It’s horrifying to think that simply being against injustices from the government—and voicing out your opinions about it—can lead to you being denied a proper burial for your only child.
A commotion ensued at the Manila North Cemetery after prison guards and lawmen virtually took over the burial of Baby River, the three-month-old daughter of activist Reina Mae Nasino.
According to reports, about 20 policemen from the Manila Police District (MPD) were stationed at La Funeraria Rey in Pandacan, delaying the release of Baby River’s remains. The funeral parlor held Baby River’s remains until 1 pm, or when the remains were supposed to be blessed at a church.
Baby River’s remains would eventually be released at 12 noon, though the funeral car would speed off—preventing Nasino’s family from having a traditional funeral march. The funeral car was also heavily guarded by policemen from MPD.
Nasino’s child would eventually be laid to rest at 3 pm—but not without some very contentious decisions from MPD personnel.
Netizens were appalled at the display of what can only be described as overkill over the burial of a 3-month-old child. Between comparisons to convicted politicians and the anguish they themselves felt at the overreaction of policemen, people from all over cited a myriad of things that went wrong at Baby River’s burial.
Preferential treatment for convicts vs political detainee
This is probably one of the most highlighted reasons why people are raring to have a go at MPD personnel—and the government’s treatment of its detainees in general.
People repeatedly asked how policemen can treat someone who isn’t even convicted this way—yet allow convicted politicians to attend family events as they please.
— Barnaby Lo (@barnabychuck) October 16, 2020
THIS IS HOW UNFAIR, SELECTIVE, AND ROTTEN TO THE CORE THE PHILIPPINE JUSTICE SYSTEM IS. It’s so hopeless and terrible, it doesn’t even deserve to be called “justice system”. pic.twitter.com/LxBqmLuSAx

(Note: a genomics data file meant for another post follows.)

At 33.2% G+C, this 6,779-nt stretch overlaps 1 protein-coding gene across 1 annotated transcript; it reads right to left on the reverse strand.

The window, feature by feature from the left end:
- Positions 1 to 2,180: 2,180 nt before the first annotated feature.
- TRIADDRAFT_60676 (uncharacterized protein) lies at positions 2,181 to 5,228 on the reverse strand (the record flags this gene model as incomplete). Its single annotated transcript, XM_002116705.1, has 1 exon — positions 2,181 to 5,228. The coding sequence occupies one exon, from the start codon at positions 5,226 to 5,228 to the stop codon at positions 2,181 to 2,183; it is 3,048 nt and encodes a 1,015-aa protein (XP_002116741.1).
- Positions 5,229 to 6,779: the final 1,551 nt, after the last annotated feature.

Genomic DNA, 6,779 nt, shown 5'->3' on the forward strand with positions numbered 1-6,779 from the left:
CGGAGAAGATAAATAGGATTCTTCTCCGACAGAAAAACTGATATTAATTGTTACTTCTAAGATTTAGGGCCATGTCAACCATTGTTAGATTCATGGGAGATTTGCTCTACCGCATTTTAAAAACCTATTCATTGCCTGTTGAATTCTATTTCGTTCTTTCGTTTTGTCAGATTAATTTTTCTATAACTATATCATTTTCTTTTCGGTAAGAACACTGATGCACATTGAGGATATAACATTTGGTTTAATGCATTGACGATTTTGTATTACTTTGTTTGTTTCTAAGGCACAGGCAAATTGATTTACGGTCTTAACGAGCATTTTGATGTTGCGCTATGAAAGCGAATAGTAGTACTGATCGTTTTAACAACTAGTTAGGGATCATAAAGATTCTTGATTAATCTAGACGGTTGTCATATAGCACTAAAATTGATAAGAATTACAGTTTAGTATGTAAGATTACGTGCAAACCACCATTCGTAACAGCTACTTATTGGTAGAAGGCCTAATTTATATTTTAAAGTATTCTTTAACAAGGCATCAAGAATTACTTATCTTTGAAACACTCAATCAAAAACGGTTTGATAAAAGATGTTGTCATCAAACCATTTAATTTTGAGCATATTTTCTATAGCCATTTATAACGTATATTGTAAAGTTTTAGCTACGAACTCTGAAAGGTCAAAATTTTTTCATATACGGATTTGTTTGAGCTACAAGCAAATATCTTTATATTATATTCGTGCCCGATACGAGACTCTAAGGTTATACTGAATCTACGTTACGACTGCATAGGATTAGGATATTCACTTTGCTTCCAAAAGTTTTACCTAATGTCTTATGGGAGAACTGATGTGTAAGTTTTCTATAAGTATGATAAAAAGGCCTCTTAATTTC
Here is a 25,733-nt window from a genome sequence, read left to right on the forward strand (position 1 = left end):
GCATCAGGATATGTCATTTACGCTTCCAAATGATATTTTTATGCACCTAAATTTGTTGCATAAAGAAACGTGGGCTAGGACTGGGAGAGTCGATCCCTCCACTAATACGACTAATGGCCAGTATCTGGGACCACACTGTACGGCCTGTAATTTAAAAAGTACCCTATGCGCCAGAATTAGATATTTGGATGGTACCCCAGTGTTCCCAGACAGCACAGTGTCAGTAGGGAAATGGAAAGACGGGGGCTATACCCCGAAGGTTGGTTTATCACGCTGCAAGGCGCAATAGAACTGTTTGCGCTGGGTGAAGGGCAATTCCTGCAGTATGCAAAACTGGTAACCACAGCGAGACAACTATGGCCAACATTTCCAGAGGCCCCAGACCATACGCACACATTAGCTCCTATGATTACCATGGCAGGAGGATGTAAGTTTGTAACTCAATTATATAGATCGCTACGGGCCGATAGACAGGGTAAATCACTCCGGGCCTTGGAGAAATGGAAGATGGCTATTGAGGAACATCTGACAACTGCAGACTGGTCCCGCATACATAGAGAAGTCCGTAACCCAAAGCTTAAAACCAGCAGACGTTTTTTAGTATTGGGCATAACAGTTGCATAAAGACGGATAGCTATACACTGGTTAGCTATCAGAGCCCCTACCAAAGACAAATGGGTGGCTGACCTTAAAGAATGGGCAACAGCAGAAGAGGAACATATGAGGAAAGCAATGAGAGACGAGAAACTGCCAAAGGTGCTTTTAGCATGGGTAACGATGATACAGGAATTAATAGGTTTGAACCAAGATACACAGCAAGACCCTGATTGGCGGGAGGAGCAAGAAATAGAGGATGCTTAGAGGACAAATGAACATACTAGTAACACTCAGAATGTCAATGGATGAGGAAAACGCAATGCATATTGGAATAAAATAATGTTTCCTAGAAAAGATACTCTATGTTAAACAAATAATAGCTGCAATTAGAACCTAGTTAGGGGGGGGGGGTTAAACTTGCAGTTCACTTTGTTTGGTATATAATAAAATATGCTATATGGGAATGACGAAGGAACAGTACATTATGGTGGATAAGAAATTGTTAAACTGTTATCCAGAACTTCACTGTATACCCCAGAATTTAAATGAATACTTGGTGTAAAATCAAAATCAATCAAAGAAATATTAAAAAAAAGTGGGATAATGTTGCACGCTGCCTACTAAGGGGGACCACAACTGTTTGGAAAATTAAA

— 𝐌𝐢𝐬𝐬 𝐊𝐫𝐢𝐳𝐳𝐲 (@krizzy_kalerqui) October 16, 2020
Others pointed out how the police—and the government by extension—only had the guts to go against the small fry.
Our rage over the police’s inhumane treatment of this mother and child is legitimate. What we feel is aggravated by the number of times the govt showed preference for those with political clout vs the poor, including dissenters. 😡😡😡 https://t.co/IqdSYAxDbx
— Jboy Gonzales SJ (@jboygonzalessj) October 16, 2020
So much disrespect for the living and the dead. Covering a grieving mother in full PPE and militarised police as she buries the child she bore in prison? All for the crime of progressive politics? If you geniuses wanted to radicalise the public then this is definitely it. https://t.co/bjH2VYBxY0
— Ica Fernandez (@icafernandez) October 16, 2020
Pano kung ikaw yon: nilayo sayo ang anak mong agaw-buhay, tapos ganto pa gagawin sa bangkay nya. Di man tayo nagkakasundo sa pulitika, pare-pareho tayong anak o magulang. Kalupitan ang ginawa nila kay Reina Mae at Baby River. Ang batas ay batas, pero ang batas, dapat makatao. https://t.co/yyzwExHIGQ
— Chel Diokno (@ChelDiokno) October 16, 2020
Sa mga maliliit na tao lang sila matapang! Tapang-tapangan! https://t.co/1djltU2QfH
— Tonette, Tonette (@tonetjadaone) October 16, 2020
Marcos vs political detainee
People looked at how the Marcoses have always been treated better by law enforcement—particularly Imelda Maros, who was never accompanied by the same number of officers during her trial.
— #Resist (@prince_turtogo) October 16, 2020
Grabe ito. Sumasabog sa kasaysayan. Mula’t sapul ay marahas at may kiling sa makapangyarihan, sa Batas Militar nga naman ni Marcos nagkahugis at nabigyang basbas ang ganitong uri ng pamumulis. Militarized, beholden to politician, at walang takot dahil sa impunity. https://t.co/4bAuhMMhXW
— Glenn Diaz (@glennndiaz) October 16, 2020
I dont understand this ☹ https://t.co/raFaK8tW6C
— Jasmine (@jascurtissmith) October 16, 2020
The Marcoses even got to bury their father, the late dictator Ferdinand Marcos, with full military honors at the Libingan ng mga Bayani in spite of the deceased strongman’s disproved claims of military heroism.
Grandma on her knees
The worst images seen thus far are those of Marites Asis, Nasino’s mother, having to go on her knees just to have Baby River’s remains be released from La Funeraria Rey in Pandacan.